Biomedical research, no matter how well designed and ethically conducted, carries uncertainties and exposes participants to risk of injury. Research injuries can range from the relatively minor to those that result in hospitalization, permanent disability, or even death. Participants might also suffer a range of economic harms related to their injuries. Unlike the vast majority of developed countries, which have implemented no-fault compensation systems, the United States continues to rely on the tort system to compensate injured research participants — an approach that is no longer morally defensible. Despite decades of US advisory panels advocating for no-fault compensation, little progress has been made. Accordingly, this article proposes a novel and necessary no-fault compensation system, grounded in the ethical notion of compensatory justice. This first-of-its-kind concrete proposal aims to treat like cases alike, offer fair compensation, and disburse compensation with maximum efficiency and minimum administrative cost. It also harmonizes national and international approaches — an increasingly important goal as research becomes more globalized, multi-site trials grow in number, and institutions and sponsors in the United States move to single-IRB review.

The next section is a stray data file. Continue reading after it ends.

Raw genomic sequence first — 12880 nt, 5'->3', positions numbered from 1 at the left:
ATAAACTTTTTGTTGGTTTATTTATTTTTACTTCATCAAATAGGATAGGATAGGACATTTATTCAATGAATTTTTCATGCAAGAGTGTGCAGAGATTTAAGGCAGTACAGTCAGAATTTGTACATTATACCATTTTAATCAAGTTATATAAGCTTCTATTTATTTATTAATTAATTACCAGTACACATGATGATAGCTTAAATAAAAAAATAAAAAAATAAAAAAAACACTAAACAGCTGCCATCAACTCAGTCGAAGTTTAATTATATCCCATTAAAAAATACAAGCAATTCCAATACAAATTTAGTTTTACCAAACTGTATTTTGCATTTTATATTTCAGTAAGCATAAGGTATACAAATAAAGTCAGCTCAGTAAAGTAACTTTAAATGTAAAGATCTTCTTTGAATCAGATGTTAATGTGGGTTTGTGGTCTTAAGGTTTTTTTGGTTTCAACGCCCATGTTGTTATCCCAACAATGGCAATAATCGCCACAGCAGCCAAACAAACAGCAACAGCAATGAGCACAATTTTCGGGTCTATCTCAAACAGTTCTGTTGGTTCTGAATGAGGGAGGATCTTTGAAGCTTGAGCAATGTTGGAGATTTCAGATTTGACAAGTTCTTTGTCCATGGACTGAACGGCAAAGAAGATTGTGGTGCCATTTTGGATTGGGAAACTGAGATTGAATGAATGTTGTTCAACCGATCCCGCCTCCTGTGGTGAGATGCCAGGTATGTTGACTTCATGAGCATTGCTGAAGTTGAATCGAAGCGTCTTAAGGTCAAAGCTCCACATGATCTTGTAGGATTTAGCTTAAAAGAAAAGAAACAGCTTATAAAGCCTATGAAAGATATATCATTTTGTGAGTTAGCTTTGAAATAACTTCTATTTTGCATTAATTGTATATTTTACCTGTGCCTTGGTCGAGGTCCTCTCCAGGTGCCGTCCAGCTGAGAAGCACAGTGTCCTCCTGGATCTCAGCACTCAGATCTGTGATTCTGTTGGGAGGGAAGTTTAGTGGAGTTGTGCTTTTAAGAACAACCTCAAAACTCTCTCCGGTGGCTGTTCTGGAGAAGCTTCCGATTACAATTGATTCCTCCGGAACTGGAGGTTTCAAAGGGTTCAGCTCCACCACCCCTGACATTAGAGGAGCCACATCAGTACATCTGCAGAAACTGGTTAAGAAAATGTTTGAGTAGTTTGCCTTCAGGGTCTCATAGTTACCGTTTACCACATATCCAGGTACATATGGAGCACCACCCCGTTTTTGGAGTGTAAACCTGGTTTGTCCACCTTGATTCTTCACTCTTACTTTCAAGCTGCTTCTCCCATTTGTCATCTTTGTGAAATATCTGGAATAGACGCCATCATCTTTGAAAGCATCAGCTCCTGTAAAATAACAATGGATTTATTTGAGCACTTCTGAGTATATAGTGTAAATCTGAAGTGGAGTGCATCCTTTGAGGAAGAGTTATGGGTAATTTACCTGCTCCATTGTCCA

Henry, Leslie Meltzer and Larkin, Megan and Pike, Elizabeth R., Just Compensation: A No-Fault Proposal for Research-Related Injuries (August 27, 2015). Journal of Law and the Biosciences, pp 1-24, 2015, DOI: 10.1093/jlb/lsv034; U of Maryland Legal Studies Research Paper No 2015-23.